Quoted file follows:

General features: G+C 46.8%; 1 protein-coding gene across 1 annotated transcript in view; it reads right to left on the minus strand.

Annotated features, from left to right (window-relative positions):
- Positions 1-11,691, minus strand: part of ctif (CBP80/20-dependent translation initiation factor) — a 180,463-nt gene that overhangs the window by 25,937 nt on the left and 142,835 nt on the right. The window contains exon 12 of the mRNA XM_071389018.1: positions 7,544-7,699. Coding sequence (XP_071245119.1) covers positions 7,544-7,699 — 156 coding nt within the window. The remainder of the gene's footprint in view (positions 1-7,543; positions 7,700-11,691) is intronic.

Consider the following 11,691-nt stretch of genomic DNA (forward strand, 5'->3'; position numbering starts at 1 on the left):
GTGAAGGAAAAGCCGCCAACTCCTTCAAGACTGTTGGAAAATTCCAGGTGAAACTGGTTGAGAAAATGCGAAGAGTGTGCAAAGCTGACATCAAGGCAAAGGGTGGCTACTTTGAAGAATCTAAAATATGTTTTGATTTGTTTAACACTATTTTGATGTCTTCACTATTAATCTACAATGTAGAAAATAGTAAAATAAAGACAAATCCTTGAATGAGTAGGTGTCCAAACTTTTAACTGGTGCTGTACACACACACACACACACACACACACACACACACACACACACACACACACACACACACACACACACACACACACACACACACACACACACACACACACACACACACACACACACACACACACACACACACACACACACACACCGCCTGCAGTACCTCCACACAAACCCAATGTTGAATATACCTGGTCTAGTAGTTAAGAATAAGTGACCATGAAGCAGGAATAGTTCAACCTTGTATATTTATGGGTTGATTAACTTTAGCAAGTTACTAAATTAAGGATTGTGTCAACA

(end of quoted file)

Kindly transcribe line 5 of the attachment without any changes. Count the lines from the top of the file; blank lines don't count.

GTGAAGGAAAAGCCGCCAACTCCTTCAAGACTGTTGGAAAATTCCAGGTGAAACTGGTTGAGAAAATGCGAAGAGTGTGCAAAGCTGACATCAAGGCAAAGGGTGGCTACTTTGAAGAATCTAAAATATGTTTTGATTTGTTTAACACTATTTTGATGTCTTCACTATTAATCTACAATGTAGAAAATAGTAAAATAAAGACAAATCCTTGAATGAGTAGGTGTCCAAACTTTTAACTGGTGCTGTACACACACACACACACACACACACACACACACACACACACACACACACACACACACACACACACACACACACACACACACACACACACACACACACACACACACACACACACACACACACACACACACACACACACACACACCGCCTGCAGTACCTCCACACAAACCCAATGTTGAATATACCTGGTCTAGTAGTTAAGAATAAGTGACCATGAAGCAGGAATAGTTCAACCTTGTATATTTATGGGTTGATTAACTTTAGCAAGTTACTAAATTAAGGATTGTGTCAACA